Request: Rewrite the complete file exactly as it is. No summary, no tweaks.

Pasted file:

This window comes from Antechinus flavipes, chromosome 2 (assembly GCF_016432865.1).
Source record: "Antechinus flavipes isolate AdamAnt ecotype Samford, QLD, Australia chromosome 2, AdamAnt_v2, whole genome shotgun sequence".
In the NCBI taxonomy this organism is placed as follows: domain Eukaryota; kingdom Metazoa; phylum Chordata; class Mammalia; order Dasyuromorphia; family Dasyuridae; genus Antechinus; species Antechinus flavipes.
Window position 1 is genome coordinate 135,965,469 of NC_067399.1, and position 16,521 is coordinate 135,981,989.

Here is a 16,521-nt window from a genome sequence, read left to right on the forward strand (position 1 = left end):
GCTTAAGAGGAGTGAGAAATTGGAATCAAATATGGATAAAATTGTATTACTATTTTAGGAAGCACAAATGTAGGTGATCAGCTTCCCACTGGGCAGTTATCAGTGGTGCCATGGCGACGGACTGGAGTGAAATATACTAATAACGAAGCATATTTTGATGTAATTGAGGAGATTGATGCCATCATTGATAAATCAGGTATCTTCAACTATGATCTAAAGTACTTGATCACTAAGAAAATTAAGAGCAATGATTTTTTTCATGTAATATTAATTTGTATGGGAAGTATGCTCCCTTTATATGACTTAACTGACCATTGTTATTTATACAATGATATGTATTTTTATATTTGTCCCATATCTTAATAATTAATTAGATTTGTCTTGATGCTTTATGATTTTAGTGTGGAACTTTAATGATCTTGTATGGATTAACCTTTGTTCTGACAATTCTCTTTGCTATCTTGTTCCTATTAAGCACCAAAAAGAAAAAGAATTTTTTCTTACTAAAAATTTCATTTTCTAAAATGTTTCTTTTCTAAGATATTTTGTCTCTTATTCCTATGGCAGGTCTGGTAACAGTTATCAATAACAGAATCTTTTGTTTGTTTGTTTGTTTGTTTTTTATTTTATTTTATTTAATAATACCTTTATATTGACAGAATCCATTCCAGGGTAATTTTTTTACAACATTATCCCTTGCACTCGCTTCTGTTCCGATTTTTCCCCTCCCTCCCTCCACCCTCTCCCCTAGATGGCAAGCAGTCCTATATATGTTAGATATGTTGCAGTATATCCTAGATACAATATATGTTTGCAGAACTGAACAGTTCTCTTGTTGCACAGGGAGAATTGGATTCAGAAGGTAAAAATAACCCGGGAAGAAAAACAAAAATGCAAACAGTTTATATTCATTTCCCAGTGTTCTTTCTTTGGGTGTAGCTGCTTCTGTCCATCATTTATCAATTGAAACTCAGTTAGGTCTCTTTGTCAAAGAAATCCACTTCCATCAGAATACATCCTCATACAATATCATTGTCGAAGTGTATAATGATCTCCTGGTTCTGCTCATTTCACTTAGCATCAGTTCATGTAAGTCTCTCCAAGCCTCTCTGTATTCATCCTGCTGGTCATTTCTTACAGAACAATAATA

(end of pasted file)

This window comes from Antechinus flavipes, chromosome 2 (assembly GCF_016432865.1).
Source record: "Antechinus flavipes isolate AdamAnt ecotype Samford, QLD, Australia chromosome 2, AdamAnt_v2, whole genome shotgun sequence".
In the NCBI taxonomy this organism is placed as follows: domain Eukaryota; kingdom Metazoa; phylum Chordata; class Mammalia; order Dasyuromorphia; family Dasyuridae; genus Antechinus; species Antechinus flavipes.
Window position 1 is genome coordinate 135,965,469 of NC_067399.1, and position 16,521 is coordinate 135,981,989.

Here is a 16,521-nt window from a genome sequence, read left to right on the forward strand (position 1 = left end):
GCTTAAGAGGAGTGAGAAATTGGAATCAAATATGGATAAAATTGTATTACTATTTTAGGAAGCACAAATGTAGGTGATCAGCTTCCCACTGGGCAGTTATCAGTGGTGCCATGGCGACGGACTGGAGTGAAATATACTAATAACGAAGCATATTTTGATGTAATTGAGGAGATTGATGCCATCATTGATAAATCAGGTATCTTCAACTATGATCTAAAGTACTTGATCACTAAGAAAATTAAGAGCAATGATTTTTTTCATGTAATATTAATTTGTATGGGAAGTATGCTCCCTTTATATGACTTAACTGACCATTGTTATTTATACAATGATATGTATTTTTATATTTGTCCCATATCTTAATAATTAATTAGATTTGTCTTGATGCTTTATGATTTTAGTGTGGAACTTTAATGATCTTGTATGGATTAACCTTTGTTCTGACAATTCTCTTTGCTATCTTGTTCCTATTAAGCACCAAAAAGAAAAAGAATTTTTTCTTACTAAAAATTTCATTTTCTAAAATGTTTCTTTTCTAAGATATTTTGTCTCTTATTCCTATGGCAGGTCTGGTAACAGTTATCAATAACAGAATCTTTTGTTTGTTTGTTTGTTTGTTTTTTATTTTATTTTATTTAATAATACCTTTATATTGACAGAATCCATTCCAGGGTAATTTTTTTACAACATTATCCCTTGCACTCGCTTCTGTTCCGATTTTTCCCCTCCCTCCCTCCACCCTCTCCCCTAGATGGCAAGCAGTCCTATATATGTTAGATATGTTGCAGTATATCCTAGATACAATATATGTTTGCAGAACTGAACAGTTCTCTTGTTGCACAGGGAGAATTGGATTCAGAAGGTAAAAATAACCCGGGAAGAAAAACAAAAATGCAAACAGTTTATATTCATTTCCCAGTGTTCTTTCTTTGGGTGTAGCTGCTTCTGTCCATCATTTATCAATTGAAACTCAGTTAGGTCTCTTTGTCAAAGAAATCCACTTCCATCAGAATACATCCTCATACAATATCATTGTCGAAGTGTATAATGATCTCCTGGTTCTGCTCATTTCACTTAGCATCAGTTCATGTAAGTCTCTCCAAGCCTCTCTGTATTCATCCTGCTGGTCATTTCTTACAGAACAATAATA